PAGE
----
Self-expression, for Glissant, is an advantage to the Martinican people and mirrors the broader political aims of his statement (“We have seized this concession to use it for our own purposes, just as our suffering in this tiny country has made it, not our property, but our only possible advantage in our dealings with the Other—but having seized it does not make it into a means of self-expression, nor has our only advantage become a nation”6). I use “political” here to suggest that for the Glissant self-expression is understood politically, considering it to be the rightful inheritance of Africans in Martinique. Indeed, Glissant’s references to the “scream” recall the experience of slavery. Rather than the inheritance of land and property in the French colony, he speaks of an affective and intellectual inheritance through sound, language, and expression. Glissant notes that African descendants’ relationship to land is ambiguous, based on a history of dispossession and alienation: “The freed slave prefers the area surrounding the towns, where he is marginalized, to working himself on the land.”7 In a meditation on death, Glissant echoes Cyril Lionel Robert James in writing that “the first slaves wished for death in order to return to Africa.”8 Evocation of African spiritual traditions functions here as the connection between New World Africans and their ancestral land in Africa.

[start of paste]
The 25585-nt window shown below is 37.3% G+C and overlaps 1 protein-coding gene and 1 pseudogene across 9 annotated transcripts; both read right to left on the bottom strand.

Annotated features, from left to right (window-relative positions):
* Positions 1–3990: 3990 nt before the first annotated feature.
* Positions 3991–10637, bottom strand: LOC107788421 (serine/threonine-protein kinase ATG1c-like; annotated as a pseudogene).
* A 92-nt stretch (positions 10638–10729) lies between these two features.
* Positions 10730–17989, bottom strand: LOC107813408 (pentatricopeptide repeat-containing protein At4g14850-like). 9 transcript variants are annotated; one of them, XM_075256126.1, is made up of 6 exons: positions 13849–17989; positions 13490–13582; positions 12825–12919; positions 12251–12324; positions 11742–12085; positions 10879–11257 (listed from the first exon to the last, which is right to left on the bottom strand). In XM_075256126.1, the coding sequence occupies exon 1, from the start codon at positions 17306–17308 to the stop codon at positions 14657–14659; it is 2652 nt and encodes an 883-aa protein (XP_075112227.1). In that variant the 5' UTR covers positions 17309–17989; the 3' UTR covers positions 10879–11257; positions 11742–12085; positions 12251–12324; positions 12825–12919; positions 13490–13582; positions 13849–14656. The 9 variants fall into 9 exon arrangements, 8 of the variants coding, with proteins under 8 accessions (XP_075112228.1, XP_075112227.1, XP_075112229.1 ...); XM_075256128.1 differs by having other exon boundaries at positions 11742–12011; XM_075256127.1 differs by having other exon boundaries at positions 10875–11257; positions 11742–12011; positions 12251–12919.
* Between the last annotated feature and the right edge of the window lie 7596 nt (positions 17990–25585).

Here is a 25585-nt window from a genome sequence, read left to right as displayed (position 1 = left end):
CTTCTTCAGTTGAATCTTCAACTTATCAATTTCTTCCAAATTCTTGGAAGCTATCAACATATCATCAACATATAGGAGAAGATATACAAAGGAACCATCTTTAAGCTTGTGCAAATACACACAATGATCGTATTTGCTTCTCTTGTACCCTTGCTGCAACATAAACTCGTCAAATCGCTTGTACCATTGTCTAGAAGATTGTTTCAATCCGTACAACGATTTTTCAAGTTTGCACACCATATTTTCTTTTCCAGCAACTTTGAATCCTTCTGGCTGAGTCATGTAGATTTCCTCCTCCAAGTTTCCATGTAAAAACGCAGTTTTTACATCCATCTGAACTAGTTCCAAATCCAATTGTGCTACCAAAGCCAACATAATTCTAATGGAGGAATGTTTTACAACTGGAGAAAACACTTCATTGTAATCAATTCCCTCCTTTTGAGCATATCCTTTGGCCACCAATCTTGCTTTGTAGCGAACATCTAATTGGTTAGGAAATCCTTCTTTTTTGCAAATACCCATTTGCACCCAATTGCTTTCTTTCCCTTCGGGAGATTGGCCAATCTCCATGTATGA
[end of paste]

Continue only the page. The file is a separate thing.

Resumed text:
However, historians have alerted us to the immaterial aspects of land in indigenous West African cultures whose descendants comprised the people of Martinique: Igbo people were attached to their land and derived spiritual and cultural meaning from it. They buried umbilical cords on ancestral land, thus, as historian Chima J. Korieh asserts, making “a connection between the living and the land.”9 Igbo people in the Americas responded to dispossession by carrying out various kinds of refusals that included disobedience, rebellion, and suicide.10 It is no doubt that Glissant’s notion of a “collective refusal” follows this severing with ancestral lands, and the impossibility of a land cosmology. That this was a process of psychological severing shouldn’t be doubted either. Glissant conceptualizes disidentification with land as a process that works against nationalism, following the idea that nations are territories marked by borders, and tied to the land. The citizenship of African descendants in Martinique is granted, but cast in doubt. Rather than viewing inheritance through land and property, the author views inheritance through sonic and linguistic practices in Creole, noting how it differs from French in that it is not a national language.